Labor History: Looking Back, Moving Forward – Annual Conference June 5

by Joan Cavanagh, GNHLHA director/archivist

Members and friends of the Greater New Haven Labor History Association are invited to its annual conference and meeting on Sunday, June 5, from 1:30-4:30 p.m. at 267 Chapel St., New Haven. The conference, “Labor History: Looking Back, Moving Forward,” will honor the organization’s late President, Nicholas Aiello, showcase its 28-year history and discuss plans for the future.

Author Anthony Riccio, who interviewed Nick for his books, The Italian American Experience in New Haven and Farms, Factories and Families will present “Sisters and Sweatshops: The Life of Nick Aiello,” and will give this year’s Augusta Lewis Troup Award to Louise Fortin, Nick’s sister and a retired garment worker.

Frank Annunziato, outgoing Executive Director of the American Association of University Professors, University of Rhode Island Chapter, who co-founded LHA with Aiello in 1988, will discuss the organization’s mission and its early years, inviting contributions from others who were among its first members. The Director, Joan Cavanagh, and current Executive Board members, including Bill Berndtson, President, and Steve Kass, Vice President, will talk about LHA’s accomplishments during the first 16 years of the 21st century, including its work to produce a labor history curriculum for Connecticut’s public schools.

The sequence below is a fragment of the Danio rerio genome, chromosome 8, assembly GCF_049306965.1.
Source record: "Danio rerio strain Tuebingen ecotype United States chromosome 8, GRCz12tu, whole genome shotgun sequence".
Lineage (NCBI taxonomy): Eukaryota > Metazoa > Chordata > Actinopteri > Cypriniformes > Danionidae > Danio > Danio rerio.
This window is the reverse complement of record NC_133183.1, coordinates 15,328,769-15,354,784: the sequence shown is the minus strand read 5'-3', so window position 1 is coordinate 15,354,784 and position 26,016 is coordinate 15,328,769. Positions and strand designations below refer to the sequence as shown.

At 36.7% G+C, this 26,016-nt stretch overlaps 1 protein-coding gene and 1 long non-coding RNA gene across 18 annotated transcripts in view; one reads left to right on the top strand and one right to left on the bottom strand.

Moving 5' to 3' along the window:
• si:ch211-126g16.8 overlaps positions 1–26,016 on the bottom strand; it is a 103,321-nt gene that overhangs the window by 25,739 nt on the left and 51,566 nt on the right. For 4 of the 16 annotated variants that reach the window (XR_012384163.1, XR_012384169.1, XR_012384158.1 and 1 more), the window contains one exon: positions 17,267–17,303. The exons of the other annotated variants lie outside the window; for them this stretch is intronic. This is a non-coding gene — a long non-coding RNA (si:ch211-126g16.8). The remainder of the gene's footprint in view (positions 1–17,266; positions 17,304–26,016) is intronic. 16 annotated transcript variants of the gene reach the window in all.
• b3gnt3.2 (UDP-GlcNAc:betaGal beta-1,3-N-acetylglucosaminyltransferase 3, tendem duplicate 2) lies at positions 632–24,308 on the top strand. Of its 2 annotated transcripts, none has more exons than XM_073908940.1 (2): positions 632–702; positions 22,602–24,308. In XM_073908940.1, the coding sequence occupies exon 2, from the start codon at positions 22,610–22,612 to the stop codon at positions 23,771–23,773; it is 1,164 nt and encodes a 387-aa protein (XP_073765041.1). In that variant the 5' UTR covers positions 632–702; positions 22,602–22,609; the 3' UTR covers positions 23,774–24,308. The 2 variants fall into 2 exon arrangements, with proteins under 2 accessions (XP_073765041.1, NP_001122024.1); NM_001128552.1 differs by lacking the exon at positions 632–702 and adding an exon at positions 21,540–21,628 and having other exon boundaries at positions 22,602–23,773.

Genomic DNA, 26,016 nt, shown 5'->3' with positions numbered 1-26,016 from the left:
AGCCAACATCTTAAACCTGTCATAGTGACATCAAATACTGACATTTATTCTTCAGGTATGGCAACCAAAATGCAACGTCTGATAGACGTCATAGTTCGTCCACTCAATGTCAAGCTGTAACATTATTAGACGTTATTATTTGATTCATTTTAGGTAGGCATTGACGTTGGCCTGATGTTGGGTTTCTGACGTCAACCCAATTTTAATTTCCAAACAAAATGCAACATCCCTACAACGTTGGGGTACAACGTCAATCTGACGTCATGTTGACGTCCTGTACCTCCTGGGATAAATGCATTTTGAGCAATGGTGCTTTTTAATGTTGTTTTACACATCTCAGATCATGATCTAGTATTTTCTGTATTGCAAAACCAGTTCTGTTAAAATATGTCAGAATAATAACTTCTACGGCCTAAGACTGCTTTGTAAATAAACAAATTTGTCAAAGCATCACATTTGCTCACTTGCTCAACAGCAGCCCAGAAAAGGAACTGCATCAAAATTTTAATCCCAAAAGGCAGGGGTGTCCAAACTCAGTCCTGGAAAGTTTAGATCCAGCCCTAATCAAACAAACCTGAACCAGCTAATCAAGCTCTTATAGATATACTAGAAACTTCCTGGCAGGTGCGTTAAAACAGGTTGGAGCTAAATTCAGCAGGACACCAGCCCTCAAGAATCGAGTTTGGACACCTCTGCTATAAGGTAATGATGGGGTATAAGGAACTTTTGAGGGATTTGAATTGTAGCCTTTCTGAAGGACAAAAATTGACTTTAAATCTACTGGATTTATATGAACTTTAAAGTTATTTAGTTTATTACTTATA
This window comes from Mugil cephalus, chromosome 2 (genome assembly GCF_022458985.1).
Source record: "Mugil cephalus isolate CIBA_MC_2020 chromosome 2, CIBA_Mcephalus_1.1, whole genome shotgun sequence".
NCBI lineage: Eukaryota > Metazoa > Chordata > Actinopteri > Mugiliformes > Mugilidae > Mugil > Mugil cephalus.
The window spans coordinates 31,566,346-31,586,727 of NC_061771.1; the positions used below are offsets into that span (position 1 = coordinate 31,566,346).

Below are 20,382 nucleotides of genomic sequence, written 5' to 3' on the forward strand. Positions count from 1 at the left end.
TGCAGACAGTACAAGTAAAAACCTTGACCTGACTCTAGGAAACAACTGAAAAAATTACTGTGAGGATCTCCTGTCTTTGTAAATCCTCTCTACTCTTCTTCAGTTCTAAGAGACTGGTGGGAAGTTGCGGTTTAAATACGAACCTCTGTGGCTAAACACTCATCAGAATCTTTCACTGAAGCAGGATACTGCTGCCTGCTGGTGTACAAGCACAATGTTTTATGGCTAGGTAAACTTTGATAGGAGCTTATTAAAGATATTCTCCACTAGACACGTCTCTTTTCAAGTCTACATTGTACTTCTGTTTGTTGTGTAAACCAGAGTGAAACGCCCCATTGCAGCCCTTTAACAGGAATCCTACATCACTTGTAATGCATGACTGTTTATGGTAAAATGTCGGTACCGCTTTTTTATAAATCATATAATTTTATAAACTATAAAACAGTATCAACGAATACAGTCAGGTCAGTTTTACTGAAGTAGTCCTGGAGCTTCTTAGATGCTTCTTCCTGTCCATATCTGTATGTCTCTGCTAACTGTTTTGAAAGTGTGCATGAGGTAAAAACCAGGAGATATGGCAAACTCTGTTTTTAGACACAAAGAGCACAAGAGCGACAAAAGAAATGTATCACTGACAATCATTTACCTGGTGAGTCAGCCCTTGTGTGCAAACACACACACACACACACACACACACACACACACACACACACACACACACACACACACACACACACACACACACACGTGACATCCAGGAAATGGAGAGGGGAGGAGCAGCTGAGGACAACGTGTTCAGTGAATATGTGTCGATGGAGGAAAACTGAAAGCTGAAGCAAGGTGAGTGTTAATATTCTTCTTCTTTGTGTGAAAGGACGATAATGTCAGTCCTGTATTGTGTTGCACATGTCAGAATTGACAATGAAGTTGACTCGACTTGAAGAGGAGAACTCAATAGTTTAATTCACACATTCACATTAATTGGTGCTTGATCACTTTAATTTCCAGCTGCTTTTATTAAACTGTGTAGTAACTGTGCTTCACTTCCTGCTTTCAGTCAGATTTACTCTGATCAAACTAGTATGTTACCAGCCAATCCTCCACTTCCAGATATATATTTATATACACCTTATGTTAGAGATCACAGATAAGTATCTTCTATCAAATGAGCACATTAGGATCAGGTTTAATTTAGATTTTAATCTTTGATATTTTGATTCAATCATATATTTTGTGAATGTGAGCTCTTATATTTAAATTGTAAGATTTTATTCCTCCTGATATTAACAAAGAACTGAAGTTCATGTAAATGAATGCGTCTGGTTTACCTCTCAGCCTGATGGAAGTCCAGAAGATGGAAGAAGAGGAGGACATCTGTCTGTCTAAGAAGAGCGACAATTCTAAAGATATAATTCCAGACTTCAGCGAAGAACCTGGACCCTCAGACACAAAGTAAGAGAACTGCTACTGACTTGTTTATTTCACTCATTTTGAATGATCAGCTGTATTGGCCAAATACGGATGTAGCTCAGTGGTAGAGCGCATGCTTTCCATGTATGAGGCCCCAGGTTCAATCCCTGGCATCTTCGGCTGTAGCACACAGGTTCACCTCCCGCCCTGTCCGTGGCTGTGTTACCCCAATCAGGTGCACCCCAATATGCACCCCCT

As always, there will be time for refreshments and socializing. The organization’s troubadour, noted musician Frank Panzarella, will provide labor songs.

If you want to learn more about LHA’s history, have ideas about how to move forward in the 21st century, and/or simply want to learn more about LHA, please join us on June 5th to look back at what has been accomplished and to imagine and plan the future. For more information, please call (203) 668-9082 or contact joan@labor.history.org.

1 2 3 20